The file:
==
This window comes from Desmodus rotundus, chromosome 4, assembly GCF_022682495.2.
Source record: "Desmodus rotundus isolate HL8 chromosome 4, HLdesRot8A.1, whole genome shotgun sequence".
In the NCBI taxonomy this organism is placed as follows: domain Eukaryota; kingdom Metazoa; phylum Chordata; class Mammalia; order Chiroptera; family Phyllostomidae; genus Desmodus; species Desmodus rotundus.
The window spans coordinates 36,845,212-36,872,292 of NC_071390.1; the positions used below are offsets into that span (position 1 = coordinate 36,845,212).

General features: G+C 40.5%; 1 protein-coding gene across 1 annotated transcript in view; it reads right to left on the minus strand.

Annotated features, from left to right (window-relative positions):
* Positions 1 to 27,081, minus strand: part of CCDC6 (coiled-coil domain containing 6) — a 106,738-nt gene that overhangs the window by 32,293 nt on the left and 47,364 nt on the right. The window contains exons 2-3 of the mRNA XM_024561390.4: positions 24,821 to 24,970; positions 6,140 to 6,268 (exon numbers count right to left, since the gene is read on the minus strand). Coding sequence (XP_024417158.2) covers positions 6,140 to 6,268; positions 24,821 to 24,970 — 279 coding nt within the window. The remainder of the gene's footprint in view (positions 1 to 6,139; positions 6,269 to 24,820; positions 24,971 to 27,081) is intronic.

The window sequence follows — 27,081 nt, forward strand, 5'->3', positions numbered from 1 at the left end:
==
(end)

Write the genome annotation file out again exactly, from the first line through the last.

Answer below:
This window comes from Desmodus rotundus, chromosome 4, assembly GCF_022682495.2.
Source record: "Desmodus rotundus isolate HL8 chromosome 4, HLdesRot8A.1, whole genome shotgun sequence".
In the NCBI taxonomy this organism is placed as follows: domain Eukaryota; kingdom Metazoa; phylum Chordata; class Mammalia; order Chiroptera; family Phyllostomidae; genus Desmodus; species Desmodus rotundus.
The window spans coordinates 36,845,212-36,872,292 of NC_071390.1; the positions used below are offsets into that span (position 1 = coordinate 36,845,212).

General features: G+C 40.5%; 1 protein-coding gene across 1 annotated transcript in view; it reads right to left on the minus strand.

Annotated features, from left to right (window-relative positions):
* Positions 1 to 27,081, minus strand: part of CCDC6 (coiled-coil domain containing 6) — a 106,738-nt gene that overhangs the window by 32,293 nt on the left and 47,364 nt on the right. The window contains exons 2-3 of the mRNA XM_024561390.4: positions 24,821 to 24,970; positions 6,140 to 6,268 (exon numbers count right to left, since the gene is read on the minus strand). Coding sequence (XP_024417158.2) covers positions 6,140 to 6,268; positions 24,821 to 24,970 — 279 coding nt within the window. The remainder of the gene's footprint in view (positions 1 to 6,139; positions 6,269 to 24,820; positions 24,971 to 27,081) is intronic.

The window sequence follows — 27,081 nt, forward strand, 5'->3', positions numbered from 1 at the left end: